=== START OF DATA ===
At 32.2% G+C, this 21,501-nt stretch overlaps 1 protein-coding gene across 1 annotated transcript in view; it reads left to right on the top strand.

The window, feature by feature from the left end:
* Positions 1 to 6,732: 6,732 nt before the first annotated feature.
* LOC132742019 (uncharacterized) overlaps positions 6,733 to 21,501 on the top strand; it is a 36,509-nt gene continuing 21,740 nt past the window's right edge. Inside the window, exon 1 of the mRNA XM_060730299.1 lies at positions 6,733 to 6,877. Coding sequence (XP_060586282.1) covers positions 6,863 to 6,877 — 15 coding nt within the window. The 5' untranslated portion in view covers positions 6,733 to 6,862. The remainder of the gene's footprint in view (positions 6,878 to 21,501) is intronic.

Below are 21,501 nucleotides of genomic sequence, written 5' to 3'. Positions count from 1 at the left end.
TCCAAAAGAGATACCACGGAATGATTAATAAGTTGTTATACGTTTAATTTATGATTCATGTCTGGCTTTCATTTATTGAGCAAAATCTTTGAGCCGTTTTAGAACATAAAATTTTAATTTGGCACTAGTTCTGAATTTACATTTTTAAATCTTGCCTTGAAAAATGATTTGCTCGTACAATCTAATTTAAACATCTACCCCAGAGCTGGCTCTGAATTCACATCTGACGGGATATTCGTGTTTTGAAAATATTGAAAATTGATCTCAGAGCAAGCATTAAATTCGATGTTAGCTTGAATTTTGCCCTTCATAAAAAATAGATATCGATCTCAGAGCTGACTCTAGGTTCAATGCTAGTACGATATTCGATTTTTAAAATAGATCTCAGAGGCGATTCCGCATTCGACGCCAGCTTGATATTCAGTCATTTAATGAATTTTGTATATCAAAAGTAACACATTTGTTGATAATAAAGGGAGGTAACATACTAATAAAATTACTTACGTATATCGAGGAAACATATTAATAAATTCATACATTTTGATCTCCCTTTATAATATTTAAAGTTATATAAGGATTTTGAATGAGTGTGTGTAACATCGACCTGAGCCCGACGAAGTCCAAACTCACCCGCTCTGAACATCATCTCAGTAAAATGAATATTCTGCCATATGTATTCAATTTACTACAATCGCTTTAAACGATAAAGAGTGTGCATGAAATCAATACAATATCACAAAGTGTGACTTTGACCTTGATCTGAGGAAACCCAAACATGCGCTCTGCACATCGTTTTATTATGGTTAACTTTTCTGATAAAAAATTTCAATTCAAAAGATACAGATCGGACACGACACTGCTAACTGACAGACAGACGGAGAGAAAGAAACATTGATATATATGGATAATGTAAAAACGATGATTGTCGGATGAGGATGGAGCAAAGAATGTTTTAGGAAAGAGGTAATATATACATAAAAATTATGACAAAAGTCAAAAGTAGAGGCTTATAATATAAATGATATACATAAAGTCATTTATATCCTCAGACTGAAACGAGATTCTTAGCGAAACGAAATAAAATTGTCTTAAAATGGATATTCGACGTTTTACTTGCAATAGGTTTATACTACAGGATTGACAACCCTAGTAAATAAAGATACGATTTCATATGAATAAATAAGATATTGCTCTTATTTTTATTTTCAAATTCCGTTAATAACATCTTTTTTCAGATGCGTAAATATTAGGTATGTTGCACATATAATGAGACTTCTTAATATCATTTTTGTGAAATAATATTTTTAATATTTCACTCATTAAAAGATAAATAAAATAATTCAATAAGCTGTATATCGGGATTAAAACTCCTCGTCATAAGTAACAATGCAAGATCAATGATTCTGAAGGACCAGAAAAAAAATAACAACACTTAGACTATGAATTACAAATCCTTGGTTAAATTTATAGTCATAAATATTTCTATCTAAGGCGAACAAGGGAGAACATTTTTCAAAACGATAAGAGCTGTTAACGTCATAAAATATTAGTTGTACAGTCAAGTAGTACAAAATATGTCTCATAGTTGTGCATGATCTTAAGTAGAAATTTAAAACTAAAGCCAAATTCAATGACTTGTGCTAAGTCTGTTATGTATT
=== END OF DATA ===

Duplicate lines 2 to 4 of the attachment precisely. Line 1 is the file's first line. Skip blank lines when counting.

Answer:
The window, feature by feature from the left end:
* Positions 1 to 6,732: 6,732 nt before the first annotated feature.
* LOC132742019 (uncharacterized) overlaps positions 6,733 to 21,501 on the top strand; it is a 36,509-nt gene continuing 21,740 nt past the window's right edge. Inside the window, exon 1 of the mRNA XM_060730299.1 lies at positions 6,733 to 6,877. Coding sequence (XP_060586282.1) covers positions 6,863 to 6,877 — 15 coding nt within the window. The 5' untranslated portion in view covers positions 6,733 to 6,862. The remainder of the gene's footprint in view (positions 6,878 to 21,501) is intronic.